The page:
Cycles of years, positions of the stars,
natures of animals, tempers of beasts,
Powers of the winds and thoughts of men,
uses of plants and virtues of roots-
Such things as are hidden I learned and such as are plain;
for Wisdom, the artificer of all, taught me.

For in her is a spirit
intelligent, holy, unique,
Manifold, subtle, agile,
clear, unstained, certain,
Not baneful, loving the good, keen,
unhampered, beneficent, kindly,
Firm, secure, tranquil,
all-powerful, all-seeing,
And pervading all spirits,
though they be intelligent, pure and very subtle.
For Wisdom is mobile beyond all motion,
and she penetrates and pervades all things by reason of her purity.

For she is an aura of the might of God
and a pure effusion of the glory of the Almighty;
therefore nought that is sullied enters into her.
For she is the refulgence of eternal light,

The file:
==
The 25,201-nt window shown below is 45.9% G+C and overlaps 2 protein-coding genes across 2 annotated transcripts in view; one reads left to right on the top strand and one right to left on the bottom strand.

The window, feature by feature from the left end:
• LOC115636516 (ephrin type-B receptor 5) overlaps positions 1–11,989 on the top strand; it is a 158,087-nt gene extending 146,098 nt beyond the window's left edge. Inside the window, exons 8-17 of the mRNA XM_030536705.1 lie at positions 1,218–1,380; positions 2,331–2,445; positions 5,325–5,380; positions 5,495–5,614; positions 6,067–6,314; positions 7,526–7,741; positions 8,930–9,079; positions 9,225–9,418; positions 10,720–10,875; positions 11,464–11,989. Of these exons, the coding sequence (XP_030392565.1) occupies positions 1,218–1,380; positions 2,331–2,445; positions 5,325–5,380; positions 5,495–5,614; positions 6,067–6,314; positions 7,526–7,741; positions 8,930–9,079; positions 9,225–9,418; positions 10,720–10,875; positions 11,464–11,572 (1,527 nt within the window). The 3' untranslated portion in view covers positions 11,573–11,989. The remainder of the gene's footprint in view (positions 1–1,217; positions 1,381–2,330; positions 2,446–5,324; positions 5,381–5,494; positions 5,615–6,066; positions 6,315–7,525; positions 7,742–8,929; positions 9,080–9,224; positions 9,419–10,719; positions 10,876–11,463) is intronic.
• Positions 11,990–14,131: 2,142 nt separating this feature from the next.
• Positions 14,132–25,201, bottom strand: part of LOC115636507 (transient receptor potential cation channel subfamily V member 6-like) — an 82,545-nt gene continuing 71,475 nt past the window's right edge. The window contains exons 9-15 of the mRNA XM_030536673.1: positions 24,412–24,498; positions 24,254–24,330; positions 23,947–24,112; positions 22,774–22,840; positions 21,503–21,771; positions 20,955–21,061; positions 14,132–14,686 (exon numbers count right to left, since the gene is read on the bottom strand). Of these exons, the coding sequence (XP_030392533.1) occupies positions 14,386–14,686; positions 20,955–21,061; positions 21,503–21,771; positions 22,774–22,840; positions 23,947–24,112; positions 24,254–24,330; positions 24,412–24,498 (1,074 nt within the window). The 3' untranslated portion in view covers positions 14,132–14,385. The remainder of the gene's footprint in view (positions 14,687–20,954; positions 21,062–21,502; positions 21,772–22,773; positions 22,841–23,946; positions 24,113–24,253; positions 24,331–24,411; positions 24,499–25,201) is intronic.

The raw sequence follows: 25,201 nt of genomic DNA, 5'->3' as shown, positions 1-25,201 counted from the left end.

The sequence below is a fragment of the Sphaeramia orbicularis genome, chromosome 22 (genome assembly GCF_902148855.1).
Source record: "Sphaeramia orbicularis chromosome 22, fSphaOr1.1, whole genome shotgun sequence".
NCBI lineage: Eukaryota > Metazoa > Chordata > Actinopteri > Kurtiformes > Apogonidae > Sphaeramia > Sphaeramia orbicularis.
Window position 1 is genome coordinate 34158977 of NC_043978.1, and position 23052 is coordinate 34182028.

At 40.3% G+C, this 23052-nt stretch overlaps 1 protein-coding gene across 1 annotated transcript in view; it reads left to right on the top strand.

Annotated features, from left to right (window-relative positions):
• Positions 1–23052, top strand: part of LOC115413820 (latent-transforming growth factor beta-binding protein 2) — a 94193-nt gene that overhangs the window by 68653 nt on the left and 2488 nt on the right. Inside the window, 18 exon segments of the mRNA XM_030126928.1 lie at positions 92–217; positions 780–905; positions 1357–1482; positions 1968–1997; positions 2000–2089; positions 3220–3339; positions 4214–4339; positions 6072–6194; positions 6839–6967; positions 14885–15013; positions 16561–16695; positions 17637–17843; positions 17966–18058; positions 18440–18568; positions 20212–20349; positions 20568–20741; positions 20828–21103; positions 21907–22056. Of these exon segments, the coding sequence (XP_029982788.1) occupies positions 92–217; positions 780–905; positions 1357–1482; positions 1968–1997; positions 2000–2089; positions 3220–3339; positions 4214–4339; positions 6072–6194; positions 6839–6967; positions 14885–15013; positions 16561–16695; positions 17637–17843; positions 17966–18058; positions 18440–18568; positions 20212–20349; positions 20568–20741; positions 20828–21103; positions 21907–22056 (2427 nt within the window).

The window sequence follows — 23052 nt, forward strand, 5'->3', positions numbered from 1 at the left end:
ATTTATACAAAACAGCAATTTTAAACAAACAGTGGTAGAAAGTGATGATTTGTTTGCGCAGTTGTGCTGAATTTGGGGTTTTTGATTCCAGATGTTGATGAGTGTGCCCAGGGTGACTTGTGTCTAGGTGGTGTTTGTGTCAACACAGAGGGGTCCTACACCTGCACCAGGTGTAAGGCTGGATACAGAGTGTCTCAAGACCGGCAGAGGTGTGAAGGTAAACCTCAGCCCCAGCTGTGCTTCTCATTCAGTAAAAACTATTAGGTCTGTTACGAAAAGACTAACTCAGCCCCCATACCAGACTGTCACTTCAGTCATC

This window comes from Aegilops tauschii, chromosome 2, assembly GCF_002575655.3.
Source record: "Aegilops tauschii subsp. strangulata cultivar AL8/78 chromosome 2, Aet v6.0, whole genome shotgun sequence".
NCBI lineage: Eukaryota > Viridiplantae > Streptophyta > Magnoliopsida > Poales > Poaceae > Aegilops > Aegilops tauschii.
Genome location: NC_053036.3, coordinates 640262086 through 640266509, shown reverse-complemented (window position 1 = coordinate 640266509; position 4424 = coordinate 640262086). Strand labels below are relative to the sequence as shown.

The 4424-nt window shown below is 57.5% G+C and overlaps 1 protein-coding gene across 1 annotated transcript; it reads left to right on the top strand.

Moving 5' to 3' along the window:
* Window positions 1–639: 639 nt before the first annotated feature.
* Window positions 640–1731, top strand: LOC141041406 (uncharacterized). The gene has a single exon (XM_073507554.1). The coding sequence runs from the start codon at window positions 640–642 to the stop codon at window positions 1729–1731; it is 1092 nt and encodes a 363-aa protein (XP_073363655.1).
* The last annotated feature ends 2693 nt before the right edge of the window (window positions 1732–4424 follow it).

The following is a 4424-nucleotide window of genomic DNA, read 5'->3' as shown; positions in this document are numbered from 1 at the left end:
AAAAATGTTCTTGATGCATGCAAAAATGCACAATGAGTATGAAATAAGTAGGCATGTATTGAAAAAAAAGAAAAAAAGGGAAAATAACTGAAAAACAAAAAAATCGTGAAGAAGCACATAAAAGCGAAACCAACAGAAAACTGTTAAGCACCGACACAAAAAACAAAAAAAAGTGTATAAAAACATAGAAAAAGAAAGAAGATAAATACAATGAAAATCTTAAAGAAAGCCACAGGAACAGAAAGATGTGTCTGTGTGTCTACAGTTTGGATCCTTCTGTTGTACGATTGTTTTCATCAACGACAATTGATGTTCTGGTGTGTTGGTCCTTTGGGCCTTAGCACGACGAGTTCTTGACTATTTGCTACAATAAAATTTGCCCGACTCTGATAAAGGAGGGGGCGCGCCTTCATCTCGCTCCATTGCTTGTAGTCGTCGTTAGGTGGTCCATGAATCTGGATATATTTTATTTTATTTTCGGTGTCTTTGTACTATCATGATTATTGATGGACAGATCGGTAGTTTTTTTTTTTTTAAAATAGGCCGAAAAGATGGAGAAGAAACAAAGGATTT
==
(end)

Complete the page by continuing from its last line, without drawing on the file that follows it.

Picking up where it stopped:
the spotless mirror of the power of God,
the image of his goodness.
And she, who is one, can do all things,
and renews everything while herself perduring;
And passing into holy souls from age to age,
she produces friends of God and prophets.
For there is nought God loves, be it not one who dwells with Wisdom.
For she is fairer than the sun
and surpasses every constellation of the stars.
Compared to light, she takes precedence;
for that, indeed, night supplants,
but wickedness prevails not over Wisdom.

Followed by  a discourse Against the Arians by Saint Athanasius:

An impress of Wisdom has been created in us and in all his works. Therefore, the true Wisdom which shaped the world claims for himself all that bears his image, and rightly says: The Lord created me in his works. These words are really spoken by the wisdom that is in us, but the Lord himself here adopts them as his own. Wisdom himself is not created, because he is the Creator, but by reason of the created image of himself found in his works, he speaks thus as though he were speaking of himself. Our Lord said: He who receives you receives me, and he could say this because the impress of himself is in us. In the same way, although Wisdom is not to be numbered among created things, yet because his form and likeness is in his works, he speaks as if he were a creature, and says: The Lord created me in his works, when his purpose first unfolded.